a floating gate (1002) overlying and insulated from said channel;
    an intergate insulation layer (1005) overlying said floating gate; and
    a control gate (1001) overlying said intergate insulation layer;
    which memory array is characterised in that:
    each memory cell (11-13, 21-23, 41-43), has an anti-fuse region (1004; 1016) defined by a high resistance thin film, interposed between said control gate (1001) and said floating gate (1002), on
    (a) one or both of the edge surfaces of said floating gate which extend in a direction parallel to said channel, or
    (b) the sidewall surface of said floating gate located in an opening provided in said intergate insulation layer and in said floating gate.
  2. An array according to claim 1, wherein said thin film has a thickness (t1) in the range 1 to 30nm.
  3. An array according to claim 2, wherein said thin film has a thickness in the range 3 to 20nm.
  4. An array according to claim 3, wherein said thin film has a thickness in the range 5 to 15nm.
  5. An array according to any preceding claim, wherein said thin film is of silicon oxide, silicon nitride or silicon oxynitride.
  6. An array according to any preceding claim, wherein said thin film is of an insulator material containing tantalum (Ta).
  7. An array according to claim 6, wherein said thin film is of tantalum oxide.
  8. An array according to any preceding claim, wherein said floating gate is of polysilicon.
  9. An array according to claim 8, wherein metal is contained in said polysilicon.
  10. An array according to claim 9, wherein said metal is a refractory metal.
  11. An array according to any of claims 1 to 7, wherein said floating gate is of refractory metal.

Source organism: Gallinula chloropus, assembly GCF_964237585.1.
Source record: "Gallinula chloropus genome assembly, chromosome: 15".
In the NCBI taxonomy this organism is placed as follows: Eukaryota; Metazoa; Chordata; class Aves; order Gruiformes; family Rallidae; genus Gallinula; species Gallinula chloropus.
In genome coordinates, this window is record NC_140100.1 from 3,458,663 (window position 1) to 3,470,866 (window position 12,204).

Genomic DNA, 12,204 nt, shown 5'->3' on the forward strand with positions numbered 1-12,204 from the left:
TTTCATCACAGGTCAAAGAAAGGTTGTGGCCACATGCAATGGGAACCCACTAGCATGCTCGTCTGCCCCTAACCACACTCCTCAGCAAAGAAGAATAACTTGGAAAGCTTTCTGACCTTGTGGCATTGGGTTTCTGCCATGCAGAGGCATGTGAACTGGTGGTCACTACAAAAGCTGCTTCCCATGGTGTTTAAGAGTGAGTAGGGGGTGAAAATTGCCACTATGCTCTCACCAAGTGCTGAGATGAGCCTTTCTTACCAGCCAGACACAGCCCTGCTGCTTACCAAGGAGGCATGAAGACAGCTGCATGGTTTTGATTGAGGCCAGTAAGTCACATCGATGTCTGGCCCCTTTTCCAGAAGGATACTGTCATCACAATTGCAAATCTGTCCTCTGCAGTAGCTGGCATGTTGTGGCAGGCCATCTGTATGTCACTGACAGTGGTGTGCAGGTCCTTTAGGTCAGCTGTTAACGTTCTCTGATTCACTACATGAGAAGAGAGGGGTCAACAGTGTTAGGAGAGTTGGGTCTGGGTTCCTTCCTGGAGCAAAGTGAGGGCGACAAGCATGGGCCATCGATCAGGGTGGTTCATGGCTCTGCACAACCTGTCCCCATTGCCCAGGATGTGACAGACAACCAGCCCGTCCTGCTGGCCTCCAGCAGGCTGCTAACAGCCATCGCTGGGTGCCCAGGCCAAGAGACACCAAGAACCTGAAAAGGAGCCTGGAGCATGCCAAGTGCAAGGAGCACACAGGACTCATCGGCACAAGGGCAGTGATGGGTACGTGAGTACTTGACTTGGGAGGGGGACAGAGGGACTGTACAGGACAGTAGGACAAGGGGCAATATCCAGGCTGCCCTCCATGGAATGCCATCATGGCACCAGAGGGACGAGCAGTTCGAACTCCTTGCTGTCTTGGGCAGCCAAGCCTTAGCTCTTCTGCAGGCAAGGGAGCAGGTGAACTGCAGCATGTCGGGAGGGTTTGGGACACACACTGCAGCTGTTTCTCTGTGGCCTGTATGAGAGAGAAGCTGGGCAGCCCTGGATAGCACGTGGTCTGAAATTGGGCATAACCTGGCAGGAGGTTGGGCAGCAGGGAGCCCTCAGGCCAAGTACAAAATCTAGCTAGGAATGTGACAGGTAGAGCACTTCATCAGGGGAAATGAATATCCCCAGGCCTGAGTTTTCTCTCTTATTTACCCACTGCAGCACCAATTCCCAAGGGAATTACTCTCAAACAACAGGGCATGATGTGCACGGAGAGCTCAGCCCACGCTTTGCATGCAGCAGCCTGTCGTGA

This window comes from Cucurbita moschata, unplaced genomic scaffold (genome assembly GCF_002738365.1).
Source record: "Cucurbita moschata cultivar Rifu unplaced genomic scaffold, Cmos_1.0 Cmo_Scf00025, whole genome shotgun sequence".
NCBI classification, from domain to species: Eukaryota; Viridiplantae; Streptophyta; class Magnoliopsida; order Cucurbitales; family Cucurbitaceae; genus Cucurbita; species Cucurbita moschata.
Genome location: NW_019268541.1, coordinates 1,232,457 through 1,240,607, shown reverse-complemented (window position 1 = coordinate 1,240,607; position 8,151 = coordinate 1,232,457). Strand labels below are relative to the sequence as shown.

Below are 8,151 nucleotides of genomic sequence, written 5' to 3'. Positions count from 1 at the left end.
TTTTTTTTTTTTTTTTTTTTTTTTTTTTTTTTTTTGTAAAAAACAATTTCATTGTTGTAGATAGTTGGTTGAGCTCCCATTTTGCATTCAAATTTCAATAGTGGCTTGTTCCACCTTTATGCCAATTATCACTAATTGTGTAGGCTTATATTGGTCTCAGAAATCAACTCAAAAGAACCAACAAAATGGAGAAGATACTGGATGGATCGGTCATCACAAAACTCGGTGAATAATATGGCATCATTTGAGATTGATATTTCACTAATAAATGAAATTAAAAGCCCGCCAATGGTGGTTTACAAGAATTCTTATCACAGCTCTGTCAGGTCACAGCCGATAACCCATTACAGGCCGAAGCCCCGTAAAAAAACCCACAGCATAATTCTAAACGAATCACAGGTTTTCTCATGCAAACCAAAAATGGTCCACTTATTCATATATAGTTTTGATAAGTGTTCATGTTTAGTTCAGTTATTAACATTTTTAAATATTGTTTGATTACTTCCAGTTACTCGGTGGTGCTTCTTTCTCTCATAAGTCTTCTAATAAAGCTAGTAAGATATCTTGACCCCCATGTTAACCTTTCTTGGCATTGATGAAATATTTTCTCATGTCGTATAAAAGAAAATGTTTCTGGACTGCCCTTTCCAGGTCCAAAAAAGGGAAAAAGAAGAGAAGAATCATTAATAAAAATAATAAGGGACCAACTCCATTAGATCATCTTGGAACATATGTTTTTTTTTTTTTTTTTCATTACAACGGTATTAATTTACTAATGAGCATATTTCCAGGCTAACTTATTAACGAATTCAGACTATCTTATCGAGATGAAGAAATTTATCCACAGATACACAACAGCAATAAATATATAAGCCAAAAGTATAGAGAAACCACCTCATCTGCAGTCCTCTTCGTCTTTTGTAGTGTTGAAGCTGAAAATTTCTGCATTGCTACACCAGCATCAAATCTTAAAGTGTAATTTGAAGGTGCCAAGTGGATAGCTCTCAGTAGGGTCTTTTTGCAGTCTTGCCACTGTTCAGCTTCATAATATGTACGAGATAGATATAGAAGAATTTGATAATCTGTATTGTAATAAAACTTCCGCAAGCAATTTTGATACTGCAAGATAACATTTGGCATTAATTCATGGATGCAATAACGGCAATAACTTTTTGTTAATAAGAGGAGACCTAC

12. An array according to either of claims 10 or 11 wherein said refractory metal is at least one of the metals tungsten, titanium, tantalum or molybdenum
  13. An array according to any of claims 1 to 7, wherein said floating gate is of silicide or polyside material.
  14. An array according to any preceding claim, wherein said thin film is the oxidation or nitridation product of a process in which (a) one or both said edge surfaces, or (b) said side wall surface, of said floating gate are treated by oxidation or nitridation.
  15. An array according to any preceding claim wherein said substrate (1011) comprises a silicon semiconductor layer (1014) on an insulator layer (1012), said memory cell having said source, drain, and channel provided in a respective portion (1013) of said semiconductor layer.
  16. An array according to any preceding claim wherein in each memory cell the capacitance between said floating gate and the substrate is greater than the capacitance between said floating gate and said control gate.
  17. An array according to any preceding claim wherein in each memory cell said floating gate is insulated from said channel by an insulation layer (1006) of silicon oxynitride.
  18. An array according to any preceding claim wherein said plurality of memory cells are arranged in a matrix of rows and columns, the memory cells (11, 21, 31; 14, 24, 34) in each column being arranged in series with their respective source (5) electrically connected to the drain (6) of the preceding memory cell (21, 31, 41; 24, 34, 44).
  19. An array according to any preceding claim wherein said substrate (1007) is a bulk semiconductor substrate, said plurality of memory cells are arranged in a matrix of rows and columns, the drain (6), source (5) and channel of each memory cell (11, 21, 31, 41; 14, 24, 34, 44) in respective columns are defined in a respective common well (1003) electrically insulated from the common wells of adjacent columns; and respective conductive lines (4) are connected to the control gate (1) of each memory cell in respective rows (11, 21, 31, 41; 14, 24, 34, 44).